I’ve worked at a variety of newspapers over the years, and freelanced for many more. I’ve been deeply involved in our professional organizations and I know reporters and editors all over the country. I can count on half of one hand the number of reporters I suspected of putting slant ahead of honest reporting.
As much as I am a critic of the beltway media, I would still bet that the majority of reporters there work hard to remain non-partisan observers.
That’s not to say that even good reporters don’t have blind spots to their own prejudices, but that’s very different from deliberate distortion, and I think even the blind spots are rarer than they seem.
I believe the vast majority of journalists care deeply about their craft, their ethics and their calling to be the eyes and ears of the people who depend on their reports.
It’s fine to bash bad reporting, but it’s a mistake, I think, to broadbrush the profession.
Ken Layne offers directions and background for tourists heading to San Diego with an interest in sites of murder and suicide. He mentions three infamous crimes, but if wants visitors to find ghosts of mass death, I would include a four-block area of North Park around Dwight and Nile streets.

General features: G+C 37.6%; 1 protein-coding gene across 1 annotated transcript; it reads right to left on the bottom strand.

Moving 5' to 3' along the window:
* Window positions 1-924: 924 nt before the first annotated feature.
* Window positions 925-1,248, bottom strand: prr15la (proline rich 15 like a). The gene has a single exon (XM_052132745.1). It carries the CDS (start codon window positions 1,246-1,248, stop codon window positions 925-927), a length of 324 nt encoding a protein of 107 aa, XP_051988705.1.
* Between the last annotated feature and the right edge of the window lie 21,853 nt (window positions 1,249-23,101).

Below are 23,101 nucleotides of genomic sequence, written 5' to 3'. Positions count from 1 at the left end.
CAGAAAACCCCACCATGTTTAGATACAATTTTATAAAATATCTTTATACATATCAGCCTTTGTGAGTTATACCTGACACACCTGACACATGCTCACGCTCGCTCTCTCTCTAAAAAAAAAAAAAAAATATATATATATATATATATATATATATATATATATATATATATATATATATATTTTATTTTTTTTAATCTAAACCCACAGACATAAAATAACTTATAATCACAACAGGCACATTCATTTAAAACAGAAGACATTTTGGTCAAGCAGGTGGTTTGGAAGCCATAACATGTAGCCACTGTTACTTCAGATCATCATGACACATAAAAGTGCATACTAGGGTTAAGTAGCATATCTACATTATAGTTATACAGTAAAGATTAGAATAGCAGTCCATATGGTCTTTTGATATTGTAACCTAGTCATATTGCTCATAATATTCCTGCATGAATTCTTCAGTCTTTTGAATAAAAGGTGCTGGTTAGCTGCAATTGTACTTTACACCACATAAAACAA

On a clear-skied Monday morning, Sept. 25, 1978, a Cessna being flown by a student pilot, collided with PSA Flight 182. On the ground, some people slept, a few tended to their gardens or hurried off to work. In North Park, homes and apartments are tight against each other, so the neighborhood is thickly populated. But Monday is a work day, and North Park has never been a haven for the leisure class, so most of the dwellings were empty that morning. When the jet hit the ground, a four-block area burst into flames, yet only seven people on the ground were killed. There were 144 people on the Flight 182 and all perished.